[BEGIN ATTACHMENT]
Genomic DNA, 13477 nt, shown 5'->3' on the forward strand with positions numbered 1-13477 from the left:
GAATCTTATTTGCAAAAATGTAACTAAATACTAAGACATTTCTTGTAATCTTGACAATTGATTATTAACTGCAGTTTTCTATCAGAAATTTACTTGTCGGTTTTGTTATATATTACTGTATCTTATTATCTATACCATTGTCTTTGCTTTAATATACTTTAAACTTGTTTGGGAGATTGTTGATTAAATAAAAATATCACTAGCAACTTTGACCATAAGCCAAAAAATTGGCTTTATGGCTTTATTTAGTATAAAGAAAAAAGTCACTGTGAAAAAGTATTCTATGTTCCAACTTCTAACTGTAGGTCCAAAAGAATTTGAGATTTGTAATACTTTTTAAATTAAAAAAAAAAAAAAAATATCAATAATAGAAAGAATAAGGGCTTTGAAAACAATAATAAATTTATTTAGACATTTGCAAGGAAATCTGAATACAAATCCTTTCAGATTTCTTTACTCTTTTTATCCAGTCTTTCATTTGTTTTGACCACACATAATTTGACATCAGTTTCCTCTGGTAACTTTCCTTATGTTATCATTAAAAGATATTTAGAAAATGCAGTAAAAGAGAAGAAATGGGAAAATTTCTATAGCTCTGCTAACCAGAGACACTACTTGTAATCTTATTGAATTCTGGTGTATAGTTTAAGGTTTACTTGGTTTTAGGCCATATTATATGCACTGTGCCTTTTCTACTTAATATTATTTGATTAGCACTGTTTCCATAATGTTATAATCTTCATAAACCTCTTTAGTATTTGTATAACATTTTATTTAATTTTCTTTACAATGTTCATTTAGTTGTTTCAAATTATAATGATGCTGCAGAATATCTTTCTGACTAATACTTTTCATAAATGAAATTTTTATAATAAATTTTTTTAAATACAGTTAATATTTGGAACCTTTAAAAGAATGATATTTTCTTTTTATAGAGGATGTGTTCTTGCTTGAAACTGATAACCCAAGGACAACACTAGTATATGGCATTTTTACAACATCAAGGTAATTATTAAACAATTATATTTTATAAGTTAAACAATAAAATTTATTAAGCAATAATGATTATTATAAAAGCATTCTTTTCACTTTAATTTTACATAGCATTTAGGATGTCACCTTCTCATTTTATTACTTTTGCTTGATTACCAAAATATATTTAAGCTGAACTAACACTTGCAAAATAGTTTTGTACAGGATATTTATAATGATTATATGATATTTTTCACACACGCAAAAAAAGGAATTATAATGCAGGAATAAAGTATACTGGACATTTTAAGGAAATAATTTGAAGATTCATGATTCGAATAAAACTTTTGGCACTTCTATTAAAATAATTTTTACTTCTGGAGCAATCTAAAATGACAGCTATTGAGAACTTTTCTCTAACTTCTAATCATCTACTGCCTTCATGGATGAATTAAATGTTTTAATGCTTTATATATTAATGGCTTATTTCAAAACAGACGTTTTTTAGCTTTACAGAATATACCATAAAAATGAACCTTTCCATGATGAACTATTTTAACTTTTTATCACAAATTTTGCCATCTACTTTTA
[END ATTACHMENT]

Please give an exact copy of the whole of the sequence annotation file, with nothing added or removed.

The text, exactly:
Genomic DNA, 13477 nt, shown 5'->3' on the forward strand with positions numbered 1-13477 from the left:
GAATCTTATTTGCAAAAATGTAACTAAATACTAAGACATTTCTTGTAATCTTGACAATTGATTATTAACTGCAGTTTTCTATCAGAAATTTACTTGTCGGTTTTGTTATATATTACTGTATCTTATTATCTATACCATTGTCTTTGCTTTAATATACTTTAAACTTGTTTGGGAGATTGTTGATTAAATAAAAATATCACTAGCAACTTTGACCATAAGCCAAAAAATTGGCTTTATGGCTTTATTTAGTATAAAGAAAAAAGTCACTGTGAAAAAGTATTCTATGTTCCAACTTCTAACTGTAGGTCCAAAAGAATTTGAGATTTGTAATACTTTTTAAATTAAAAAAAAAAAAAAAATATCAATAATAGAAAGAATAAGGGCTTTGAAAACAATAATAAATTTATTTAGACATTTGCAAGGAAATCTGAATACAAATCCTTTCAGATTTCTTTACTCTTTTTATCCAGTCTTTCATTTGTTTTGACCACACATAATTTGACATCAGTTTCCTCTGGTAACTTTCCTTATGTTATCATTAAAAGATATTTAGAAAATGCAGTAAAAGAGAAGAAATGGGAAAATTTCTATAGCTCTGCTAACCAGAGACACTACTTGTAATCTTATTGAATTCTGGTGTATAGTTTAAGGTTTACTTGGTTTTAGGCCATATTATATGCACTGTGCCTTTTCTACTTAATATTATTTGATTAGCACTGTTTCCATAATGTTATAATCTTCATAAACCTCTTTAGTATTTGTATAACATTTTATTTAATTTTCTTTACAATGTTCATTTAGTTGTTTCAAATTATAATGATGCTGCAGAATATCTTTCTGACTAATACTTTTCATAAATGAAATTTTTATAATAAATTTTTTTAAATACAGTTAATATTTGGAACCTTTAAAAGAATGATATTTTCTTTTTATAGAGGATGTGTTCTTGCTTGAAACTGATAACCCAAGGACAACACTAGTATATGGCATTTTTACAACATCAAGGTAATTATTAAACAATTATATTTTATAAGTTAAACAATAAAATTTATTAAGCAATAATGATTATTATAAAAGCATTCTTTTCACTTTAATTTTACATAGCATTTAGGATGTCACCTTCTCATTTTATTACTTTTGCTTGATTACCAAAATATATTTAAGCTGAACTAACACTTGCAAAATAGTTTTGTACAGGATATTTATAATGATTATATGATATTTTTCACACACGCAAAAAAAGGAATTATAATGCAGGAATAAAGTATACTGGACATTTTAAGGAAATAATTTGAAGATTCATGATTCGAATAAAACTTTTGGCACTTCTATTAAAATAATTTTTACTTCTGGAGCAATCTAAAATGACAGCTATTGAGAACTTTTCTCTAACTTCTAATCATCTACTGCCTTCATGGATGAATTAAATGTTTTAATGCTTTATATATTAATGGCTTATTTCAAAACAGACGTTTTTTAGCTTTACAGAATATACCATAAAAATGAACCTTTCCATGATGAACTATTTTAACTTTTTATCACAAATTTTGCCATCTACTTTTA